Do plants that grow from bulbs make seeds

How To Grow Bulbs From Seed

South African (non amaryllids, winter growers) South African non amaryllid winter growers need a marked difference in day and night temperatures to get good germination. This is also true of many seeds from other mediterranean regions. So if you’re growing in a greenhouse, you need to be sure it cools off at night. Some species require smoke treatment as well. I get the best germination with fresh seed (Marc Hachadourian).

In certain climates, sowing winter-growing bulbs in spring does work, although not as well as autumn sowing. However, the plants will be 6 months out of synch with their normal growing cycle. At this point, you can prevent the seedlings from going dormant through artificial means. Otherwise, allow them to grow for a season or two in their wrong cycle and adjust them to their normal cycle as if they were bulbs coming from the Southern Hemisphere (Ian Black).

South African Irids Seed viability – many of the Iridaceae, particularly those with hard coats, last for years, and we have sown 8 year old Dierama seed with excellent results (Rachel Saunders). Other PBS members have reported some success with Irid seeds that are a decade or more old. But you’ll generally do better with fresh seed.

Barely a geophyte

Dodecatheon Sow the seeds and keep them about 4 °C (40 °F = refrigerator temperature) for 1 month, followed by warmer temperature. Some species will germinate without a cold period, but most require a short one. Since they are so small for quite a while and have fairly delicate roots, the safest bet is to sow them thinly into pots with clean and fast-draining soil and plan to keep them in the pots for a year. Shooting stars sometimes tend to germinate erratically and also can decide to “wait” a year, so keep the pots even if nothing happens this year and you may see results next year (Louise Parsons).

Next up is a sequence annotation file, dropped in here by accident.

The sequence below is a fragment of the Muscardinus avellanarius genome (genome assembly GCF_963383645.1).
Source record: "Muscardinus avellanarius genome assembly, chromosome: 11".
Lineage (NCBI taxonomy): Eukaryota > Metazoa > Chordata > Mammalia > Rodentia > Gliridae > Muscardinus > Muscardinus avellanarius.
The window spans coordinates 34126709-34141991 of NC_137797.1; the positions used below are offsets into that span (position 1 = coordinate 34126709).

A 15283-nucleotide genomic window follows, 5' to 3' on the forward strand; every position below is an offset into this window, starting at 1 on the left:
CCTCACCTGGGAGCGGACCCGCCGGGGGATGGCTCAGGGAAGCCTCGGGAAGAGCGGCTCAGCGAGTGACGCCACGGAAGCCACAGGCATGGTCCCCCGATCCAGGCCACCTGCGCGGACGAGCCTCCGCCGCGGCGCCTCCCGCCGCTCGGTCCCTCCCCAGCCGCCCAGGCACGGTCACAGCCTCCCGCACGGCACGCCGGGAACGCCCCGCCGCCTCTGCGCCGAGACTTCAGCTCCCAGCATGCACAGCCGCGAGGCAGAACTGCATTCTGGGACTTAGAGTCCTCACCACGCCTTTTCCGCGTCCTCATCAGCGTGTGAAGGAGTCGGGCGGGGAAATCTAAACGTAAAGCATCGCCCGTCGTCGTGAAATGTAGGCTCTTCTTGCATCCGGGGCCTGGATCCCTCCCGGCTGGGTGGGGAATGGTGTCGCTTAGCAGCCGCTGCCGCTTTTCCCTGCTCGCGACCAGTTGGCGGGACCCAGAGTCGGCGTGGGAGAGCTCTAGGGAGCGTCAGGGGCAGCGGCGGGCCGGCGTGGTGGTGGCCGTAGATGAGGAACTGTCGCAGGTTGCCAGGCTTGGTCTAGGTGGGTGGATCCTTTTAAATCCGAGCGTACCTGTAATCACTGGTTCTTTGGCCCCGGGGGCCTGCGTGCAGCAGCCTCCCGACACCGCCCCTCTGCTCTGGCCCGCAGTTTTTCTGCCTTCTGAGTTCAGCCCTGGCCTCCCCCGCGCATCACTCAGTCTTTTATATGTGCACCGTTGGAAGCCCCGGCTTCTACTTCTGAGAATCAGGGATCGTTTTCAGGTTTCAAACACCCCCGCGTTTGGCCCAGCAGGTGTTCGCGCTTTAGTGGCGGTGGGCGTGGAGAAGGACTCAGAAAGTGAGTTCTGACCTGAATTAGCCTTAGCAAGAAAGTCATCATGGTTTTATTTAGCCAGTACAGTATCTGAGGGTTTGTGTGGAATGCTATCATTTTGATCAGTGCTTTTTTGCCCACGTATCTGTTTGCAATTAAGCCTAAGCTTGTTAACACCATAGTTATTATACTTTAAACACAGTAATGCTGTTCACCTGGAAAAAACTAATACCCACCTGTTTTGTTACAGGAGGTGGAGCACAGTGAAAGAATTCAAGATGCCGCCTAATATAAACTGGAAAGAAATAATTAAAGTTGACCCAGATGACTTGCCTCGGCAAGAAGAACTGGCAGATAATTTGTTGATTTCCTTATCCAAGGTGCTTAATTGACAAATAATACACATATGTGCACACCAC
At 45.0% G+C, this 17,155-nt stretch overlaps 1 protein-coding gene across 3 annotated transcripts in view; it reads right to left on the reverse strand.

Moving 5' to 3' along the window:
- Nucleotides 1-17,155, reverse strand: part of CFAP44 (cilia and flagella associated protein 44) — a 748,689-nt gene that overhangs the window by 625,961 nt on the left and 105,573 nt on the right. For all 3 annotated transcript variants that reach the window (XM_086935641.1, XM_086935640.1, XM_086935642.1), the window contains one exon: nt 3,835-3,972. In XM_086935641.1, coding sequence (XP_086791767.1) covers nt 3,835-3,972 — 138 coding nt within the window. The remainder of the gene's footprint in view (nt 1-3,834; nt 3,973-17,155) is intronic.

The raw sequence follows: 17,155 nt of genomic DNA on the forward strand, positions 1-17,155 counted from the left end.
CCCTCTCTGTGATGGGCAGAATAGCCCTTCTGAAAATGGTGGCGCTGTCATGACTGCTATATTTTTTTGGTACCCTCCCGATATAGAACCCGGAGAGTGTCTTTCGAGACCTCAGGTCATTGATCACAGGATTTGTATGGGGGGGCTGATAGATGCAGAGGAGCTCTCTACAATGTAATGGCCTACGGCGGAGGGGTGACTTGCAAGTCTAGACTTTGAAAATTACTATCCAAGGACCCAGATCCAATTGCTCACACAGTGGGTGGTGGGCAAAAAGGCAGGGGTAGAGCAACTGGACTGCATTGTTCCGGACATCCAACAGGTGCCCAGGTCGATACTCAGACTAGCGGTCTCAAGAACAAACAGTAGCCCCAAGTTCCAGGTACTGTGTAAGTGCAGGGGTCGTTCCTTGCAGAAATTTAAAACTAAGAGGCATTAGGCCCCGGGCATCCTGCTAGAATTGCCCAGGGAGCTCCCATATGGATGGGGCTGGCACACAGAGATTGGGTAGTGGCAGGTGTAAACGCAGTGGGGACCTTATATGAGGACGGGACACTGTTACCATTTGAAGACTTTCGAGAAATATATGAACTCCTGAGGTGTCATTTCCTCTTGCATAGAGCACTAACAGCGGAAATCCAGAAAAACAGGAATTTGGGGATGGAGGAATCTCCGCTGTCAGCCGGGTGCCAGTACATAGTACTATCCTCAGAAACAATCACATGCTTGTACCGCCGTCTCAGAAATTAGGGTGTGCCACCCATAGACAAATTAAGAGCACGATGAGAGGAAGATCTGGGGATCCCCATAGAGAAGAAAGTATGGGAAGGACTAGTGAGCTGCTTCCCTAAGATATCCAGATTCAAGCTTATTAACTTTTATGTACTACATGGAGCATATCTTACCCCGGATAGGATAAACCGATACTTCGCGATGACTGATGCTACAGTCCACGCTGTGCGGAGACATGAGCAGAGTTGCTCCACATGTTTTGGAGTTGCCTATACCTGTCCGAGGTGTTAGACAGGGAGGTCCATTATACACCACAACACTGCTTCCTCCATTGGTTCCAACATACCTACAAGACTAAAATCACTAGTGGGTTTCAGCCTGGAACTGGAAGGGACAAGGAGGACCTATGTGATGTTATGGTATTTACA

Lapageria rosea The seeds are easy to germinate and require no special treatment other than moisture and cool temperatures (~10-15 degrees C). The plants do not seem too fussy about potting mix, although something open and a bit acid seems to be preferred (John Conran).

Xerophyta Seeds can be very small sow sowing on the surface gives better results (Will Ashburner). Xerophyta viscosa germinates in 8 weeks when surface sown in spring. Winter sowing takes 18 weeks.

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How To Grow Cannabis From Seed Under 12-12 Lighting

Do you want to go from seed to bud quicker and cheaper? A faster, space saving and economical way to grow is the no veg, seed to flower, 12-12 light cycle method.

Growing with a 12-12 photoperiod is a solution to space and resource problems. This method eliminates the vegetation phase of growth and forces the plant to go straight into flower from a seedling. Yields are lower than that of a regularly grown cannabis plant, but results are obtained much faster, with a few advantages.

The 12-12 lighting technique makes the grow cycle 7-9 weeks in general, rather than the much longer time needed when giving plants a vegetative phase. For the space constrained, and those willing to experiment and give it ago, it can be a dream come true.

WHAT IS 12-12?

12-12 simply refers to the hours of light and darkness a cannabis plant is exposed to – 12 of each. Normally, a cannabis plant is exposed to an 18-6 light cycle. This tells the cannabis plant conditions are good for growth, and it focuses on building up size and foliage. When light cycle is changed to 12-12 (either naturally or through human intervention), it tells the cannabis the seasons are changing, and it is time to flower. By forcing a 12-12 light period from the start, the cannabis plant goes directly into flowering, in a bid to reproduce. You are essentially tricking the plant into thinking the growing season is coming to an end, so it needs to produce flowers ASAP.